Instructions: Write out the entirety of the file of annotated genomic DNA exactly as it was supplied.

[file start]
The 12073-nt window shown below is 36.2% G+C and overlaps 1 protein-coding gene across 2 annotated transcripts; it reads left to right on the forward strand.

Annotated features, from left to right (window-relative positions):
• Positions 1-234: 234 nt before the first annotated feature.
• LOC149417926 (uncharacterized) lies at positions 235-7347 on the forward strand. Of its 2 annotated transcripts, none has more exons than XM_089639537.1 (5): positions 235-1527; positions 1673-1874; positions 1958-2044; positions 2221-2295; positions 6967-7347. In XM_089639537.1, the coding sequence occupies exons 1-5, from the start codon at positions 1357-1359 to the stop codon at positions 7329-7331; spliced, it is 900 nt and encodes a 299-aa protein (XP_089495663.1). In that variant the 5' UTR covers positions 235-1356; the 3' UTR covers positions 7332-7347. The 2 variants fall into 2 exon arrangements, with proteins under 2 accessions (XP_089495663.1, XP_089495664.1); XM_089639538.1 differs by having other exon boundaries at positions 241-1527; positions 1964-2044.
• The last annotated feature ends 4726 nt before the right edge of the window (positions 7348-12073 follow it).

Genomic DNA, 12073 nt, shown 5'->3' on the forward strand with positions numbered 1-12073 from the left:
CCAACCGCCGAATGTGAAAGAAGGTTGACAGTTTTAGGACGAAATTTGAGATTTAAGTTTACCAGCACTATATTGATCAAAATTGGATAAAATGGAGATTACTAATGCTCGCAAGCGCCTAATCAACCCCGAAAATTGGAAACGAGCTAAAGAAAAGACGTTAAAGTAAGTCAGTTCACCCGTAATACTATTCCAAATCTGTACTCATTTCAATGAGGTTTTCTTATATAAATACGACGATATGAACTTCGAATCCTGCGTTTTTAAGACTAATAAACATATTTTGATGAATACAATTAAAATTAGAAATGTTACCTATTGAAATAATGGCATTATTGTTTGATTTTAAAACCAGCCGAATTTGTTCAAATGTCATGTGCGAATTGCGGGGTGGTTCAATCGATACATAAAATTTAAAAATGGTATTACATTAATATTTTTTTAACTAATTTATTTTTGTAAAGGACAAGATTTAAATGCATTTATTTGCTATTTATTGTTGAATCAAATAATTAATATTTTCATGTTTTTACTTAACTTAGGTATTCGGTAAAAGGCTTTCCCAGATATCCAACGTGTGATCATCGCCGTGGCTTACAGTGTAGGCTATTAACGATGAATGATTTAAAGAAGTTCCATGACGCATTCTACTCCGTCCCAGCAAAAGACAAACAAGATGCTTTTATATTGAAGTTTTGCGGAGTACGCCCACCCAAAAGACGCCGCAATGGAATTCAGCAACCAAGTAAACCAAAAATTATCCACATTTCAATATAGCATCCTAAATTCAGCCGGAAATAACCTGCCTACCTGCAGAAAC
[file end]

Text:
The 12073-nt window shown below is 36.2% G+C and overlaps 1 protein-coding gene across 2 annotated transcripts; it reads left to right on the forward strand.

Annotated features, from left to right (window-relative positions):
• Positions 1-234: 234 nt before the first annotated feature.
• LOC149417926 (uncharacterized) lies at positions 235-7347 on the forward strand. Of its 2 annotated transcripts, none has more exons than XM_089639537.1 (5): positions 235-1527; positions 1673-1874; positions 1958-2044; positions 2221-2295; positions 6967-7347. In XM_089639537.1, the coding sequence occupies exons 1-5, from the start codon at positions 1357-1359 to the stop codon at positions 7329-7331; spliced, it is 900 nt and encodes a 299-aa protein (XP_089495663.1). In that variant the 5' UTR covers positions 235-1356; the 3' UTR covers positions 7332-7347. The 2 variants fall into 2 exon arrangements, with proteins under 2 accessions (XP_089495663.1, XP_089495664.1); XM_089639538.1 differs by having other exon boundaries at positions 241-1527; positions 1964-2044.
• The last annotated feature ends 4726 nt before the right edge of the window (positions 7348-12073 follow it).

Genomic DNA, 12073 nt, shown 5'->3' on the forward strand with positions numbered 1-12073 from the left:
CCAACCGCCGAATGTGAAAGAAGGTTGACAGTTTTAGGACGAAATTTGAGATTTAAGTTTACCAGCACTATATTGATCAAAATTGGATAAAATGGAGATTACTAATGCTCGCAAGCGCCTAATCAACCCCGAAAATTGGAAACGAGCTAAAGAAAAGACGTTAAAGTAAGTCAGTTCACCCGTAATACTATTCCAAATCTGTACTCATTTCAATGAGGTTTTCTTATATAAATACGACGATATGAACTTCGAATCCTGCGTTTTTAAGACTAATAAACATATTTTGATGAATACAATTAAAATTAGAAATGTTACCTATTGAAATAATGGCATTATTGTTTGATTTTAAAACCAGCCGAATTTGTTCAAATGTCATGTGCGAATTGCGGGGTGGTTCAATCGATACATAAAATTTAAAAATGGTATTACATTAATATTTTTTTAACTAATTTATTTTTGTAAAGGACAAGATTTAAATGCATTTATTTGCTATTTATTGTTGAATCAAATAATTAATATTTTCATGTTTTTACTTAACTTAGGTATTCGGTAAAAGGCTTTCCCAGATATCCAACGTGTGATCATCGCCGTGGCTTACAGTGTAGGCTATTAACGATGAATGATTTAAAGAAGTTCCATGACGCATTCTACTCCGTCCCAGCAAAAGACAAACAAGATGCTTTTATATTGAAGTTTTGCGGAGTACGCCCACCCAAAAGACGCCGCAATGGAATTCAGCAACCAAGTAAACCAAAAATTATCCACATTTCAATATAGCATCCTAAATTCAGCCGGAAATAACCTGCCTACCTGCAGAAAC